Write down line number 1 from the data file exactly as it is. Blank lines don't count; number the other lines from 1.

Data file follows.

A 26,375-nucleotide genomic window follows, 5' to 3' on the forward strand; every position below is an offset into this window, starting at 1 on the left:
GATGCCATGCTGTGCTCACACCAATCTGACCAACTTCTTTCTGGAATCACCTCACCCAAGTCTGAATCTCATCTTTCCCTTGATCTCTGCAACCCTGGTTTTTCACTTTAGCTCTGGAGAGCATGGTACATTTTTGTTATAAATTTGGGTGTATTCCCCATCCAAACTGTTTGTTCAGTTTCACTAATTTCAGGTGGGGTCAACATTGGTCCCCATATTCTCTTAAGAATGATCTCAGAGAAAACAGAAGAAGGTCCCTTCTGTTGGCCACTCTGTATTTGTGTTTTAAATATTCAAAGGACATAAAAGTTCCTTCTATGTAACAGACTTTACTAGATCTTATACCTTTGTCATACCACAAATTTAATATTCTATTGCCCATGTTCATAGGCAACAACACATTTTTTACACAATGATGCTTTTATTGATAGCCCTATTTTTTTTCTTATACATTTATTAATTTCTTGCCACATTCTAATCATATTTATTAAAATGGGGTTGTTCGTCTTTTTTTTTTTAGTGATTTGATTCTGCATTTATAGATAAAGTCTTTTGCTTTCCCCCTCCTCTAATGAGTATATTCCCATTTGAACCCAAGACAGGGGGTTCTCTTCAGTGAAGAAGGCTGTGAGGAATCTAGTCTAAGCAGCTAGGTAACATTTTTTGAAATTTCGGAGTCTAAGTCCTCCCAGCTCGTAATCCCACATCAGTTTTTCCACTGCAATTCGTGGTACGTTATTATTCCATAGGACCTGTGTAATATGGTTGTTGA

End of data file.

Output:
A 26,375-nucleotide genomic window follows, 5' to 3' on the forward strand; every position below is an offset into this window, starting at 1 on the left: